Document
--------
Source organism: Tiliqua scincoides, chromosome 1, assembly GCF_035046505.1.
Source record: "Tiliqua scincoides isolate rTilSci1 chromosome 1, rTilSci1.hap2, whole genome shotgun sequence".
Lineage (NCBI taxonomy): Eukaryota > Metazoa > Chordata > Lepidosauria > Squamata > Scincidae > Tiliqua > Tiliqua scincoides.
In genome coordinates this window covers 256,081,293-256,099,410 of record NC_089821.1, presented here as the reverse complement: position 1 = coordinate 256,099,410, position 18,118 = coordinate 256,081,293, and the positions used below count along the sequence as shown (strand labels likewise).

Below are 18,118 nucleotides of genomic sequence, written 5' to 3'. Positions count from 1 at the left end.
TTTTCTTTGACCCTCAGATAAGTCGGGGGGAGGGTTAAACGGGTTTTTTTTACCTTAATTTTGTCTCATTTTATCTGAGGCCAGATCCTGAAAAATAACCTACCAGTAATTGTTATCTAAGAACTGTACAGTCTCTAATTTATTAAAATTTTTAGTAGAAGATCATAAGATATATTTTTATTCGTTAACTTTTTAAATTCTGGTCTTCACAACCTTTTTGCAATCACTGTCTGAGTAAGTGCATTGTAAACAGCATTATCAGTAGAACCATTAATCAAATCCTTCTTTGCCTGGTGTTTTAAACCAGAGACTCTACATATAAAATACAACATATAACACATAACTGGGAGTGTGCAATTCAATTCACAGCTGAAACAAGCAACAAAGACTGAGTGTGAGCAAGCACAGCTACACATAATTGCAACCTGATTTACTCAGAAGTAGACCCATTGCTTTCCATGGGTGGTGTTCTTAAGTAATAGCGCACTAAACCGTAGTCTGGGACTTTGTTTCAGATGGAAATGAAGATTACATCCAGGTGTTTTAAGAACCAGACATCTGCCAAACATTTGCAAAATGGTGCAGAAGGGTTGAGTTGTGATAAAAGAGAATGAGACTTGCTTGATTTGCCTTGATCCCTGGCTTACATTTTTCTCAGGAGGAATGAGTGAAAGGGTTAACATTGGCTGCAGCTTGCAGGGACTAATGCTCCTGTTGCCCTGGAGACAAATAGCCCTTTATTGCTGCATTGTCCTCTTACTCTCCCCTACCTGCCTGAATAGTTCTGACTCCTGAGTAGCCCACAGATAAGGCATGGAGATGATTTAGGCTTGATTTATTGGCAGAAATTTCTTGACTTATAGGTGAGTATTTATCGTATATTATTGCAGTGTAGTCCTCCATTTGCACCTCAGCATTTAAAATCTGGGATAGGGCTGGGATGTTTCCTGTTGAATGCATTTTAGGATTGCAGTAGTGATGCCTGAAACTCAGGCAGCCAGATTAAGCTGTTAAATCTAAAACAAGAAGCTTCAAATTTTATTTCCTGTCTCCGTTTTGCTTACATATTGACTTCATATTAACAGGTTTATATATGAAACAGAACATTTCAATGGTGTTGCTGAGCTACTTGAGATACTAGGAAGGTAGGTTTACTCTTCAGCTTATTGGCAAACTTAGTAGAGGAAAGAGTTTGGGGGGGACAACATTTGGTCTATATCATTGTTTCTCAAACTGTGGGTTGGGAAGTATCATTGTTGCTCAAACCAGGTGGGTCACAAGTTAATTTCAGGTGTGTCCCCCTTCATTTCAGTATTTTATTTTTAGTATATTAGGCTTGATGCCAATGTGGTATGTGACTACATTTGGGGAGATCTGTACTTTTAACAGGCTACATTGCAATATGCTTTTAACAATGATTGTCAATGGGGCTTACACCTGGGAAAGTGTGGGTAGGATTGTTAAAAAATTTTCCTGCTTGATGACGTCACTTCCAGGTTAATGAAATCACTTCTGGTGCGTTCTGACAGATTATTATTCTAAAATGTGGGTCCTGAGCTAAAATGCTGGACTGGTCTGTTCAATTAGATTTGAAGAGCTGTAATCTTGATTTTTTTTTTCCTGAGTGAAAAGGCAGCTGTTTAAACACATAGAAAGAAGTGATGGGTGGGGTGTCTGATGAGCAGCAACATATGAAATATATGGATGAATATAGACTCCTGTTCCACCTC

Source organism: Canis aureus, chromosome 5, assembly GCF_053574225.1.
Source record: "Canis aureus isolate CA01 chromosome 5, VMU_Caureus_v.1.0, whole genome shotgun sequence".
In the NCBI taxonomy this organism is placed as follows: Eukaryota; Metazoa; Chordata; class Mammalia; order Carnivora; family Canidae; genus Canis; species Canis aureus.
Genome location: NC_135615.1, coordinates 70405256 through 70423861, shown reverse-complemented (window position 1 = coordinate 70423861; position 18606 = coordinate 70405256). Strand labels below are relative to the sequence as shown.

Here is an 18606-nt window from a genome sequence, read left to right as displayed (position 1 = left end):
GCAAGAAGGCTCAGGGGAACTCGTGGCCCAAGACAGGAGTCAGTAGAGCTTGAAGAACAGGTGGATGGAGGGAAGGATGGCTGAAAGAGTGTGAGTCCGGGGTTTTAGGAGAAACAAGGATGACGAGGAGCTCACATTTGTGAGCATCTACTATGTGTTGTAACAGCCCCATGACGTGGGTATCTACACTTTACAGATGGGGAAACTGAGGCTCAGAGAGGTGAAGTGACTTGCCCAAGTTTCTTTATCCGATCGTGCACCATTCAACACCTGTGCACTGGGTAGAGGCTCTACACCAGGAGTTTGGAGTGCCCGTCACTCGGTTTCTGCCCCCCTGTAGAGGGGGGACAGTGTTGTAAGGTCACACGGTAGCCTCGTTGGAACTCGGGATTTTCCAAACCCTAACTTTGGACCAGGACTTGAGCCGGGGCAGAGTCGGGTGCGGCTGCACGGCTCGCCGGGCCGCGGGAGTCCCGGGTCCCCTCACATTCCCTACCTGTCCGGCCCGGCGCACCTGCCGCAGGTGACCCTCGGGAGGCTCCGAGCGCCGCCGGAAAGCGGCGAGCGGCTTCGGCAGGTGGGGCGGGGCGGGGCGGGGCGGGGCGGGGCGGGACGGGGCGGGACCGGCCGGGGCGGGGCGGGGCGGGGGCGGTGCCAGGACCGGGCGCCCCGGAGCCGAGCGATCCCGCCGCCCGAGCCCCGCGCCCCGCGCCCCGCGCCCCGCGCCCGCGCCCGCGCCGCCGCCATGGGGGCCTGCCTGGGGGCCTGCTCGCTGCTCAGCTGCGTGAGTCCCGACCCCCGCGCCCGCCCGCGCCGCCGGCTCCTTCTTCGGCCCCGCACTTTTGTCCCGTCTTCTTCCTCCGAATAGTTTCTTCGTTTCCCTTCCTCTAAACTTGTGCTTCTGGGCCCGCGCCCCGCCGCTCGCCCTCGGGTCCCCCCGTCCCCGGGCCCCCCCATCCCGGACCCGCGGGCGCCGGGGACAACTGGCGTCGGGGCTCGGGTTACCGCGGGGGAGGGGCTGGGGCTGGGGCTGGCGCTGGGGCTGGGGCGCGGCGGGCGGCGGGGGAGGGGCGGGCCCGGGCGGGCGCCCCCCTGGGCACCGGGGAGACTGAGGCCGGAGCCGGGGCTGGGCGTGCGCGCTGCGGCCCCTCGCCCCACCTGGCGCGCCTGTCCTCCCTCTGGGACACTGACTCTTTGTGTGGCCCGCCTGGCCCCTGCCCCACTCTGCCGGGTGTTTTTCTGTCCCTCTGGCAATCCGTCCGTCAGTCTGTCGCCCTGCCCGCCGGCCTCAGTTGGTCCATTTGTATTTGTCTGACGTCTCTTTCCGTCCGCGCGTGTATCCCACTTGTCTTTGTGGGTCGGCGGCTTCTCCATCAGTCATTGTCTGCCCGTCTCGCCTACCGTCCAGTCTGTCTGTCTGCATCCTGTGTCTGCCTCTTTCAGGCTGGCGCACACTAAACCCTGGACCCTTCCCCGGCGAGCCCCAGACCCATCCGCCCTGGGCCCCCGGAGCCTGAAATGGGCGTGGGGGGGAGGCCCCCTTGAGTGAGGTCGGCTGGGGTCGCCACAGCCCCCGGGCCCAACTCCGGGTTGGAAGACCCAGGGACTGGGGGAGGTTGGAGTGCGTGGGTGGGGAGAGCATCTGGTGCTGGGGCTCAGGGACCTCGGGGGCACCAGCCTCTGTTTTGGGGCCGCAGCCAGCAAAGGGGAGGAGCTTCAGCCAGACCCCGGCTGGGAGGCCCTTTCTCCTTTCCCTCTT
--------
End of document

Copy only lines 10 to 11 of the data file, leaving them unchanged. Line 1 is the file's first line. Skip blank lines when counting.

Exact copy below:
Genome location: NC_135615.1, coordinates 70405256 through 70423861, shown reverse-complemented (window position 1 = coordinate 70423861; position 18606 = coordinate 70405256). Strand labels below are relative to the sequence as shown.

Here is an 18606-nt window from a genome sequence, read left to right as displayed (position 1 = left end):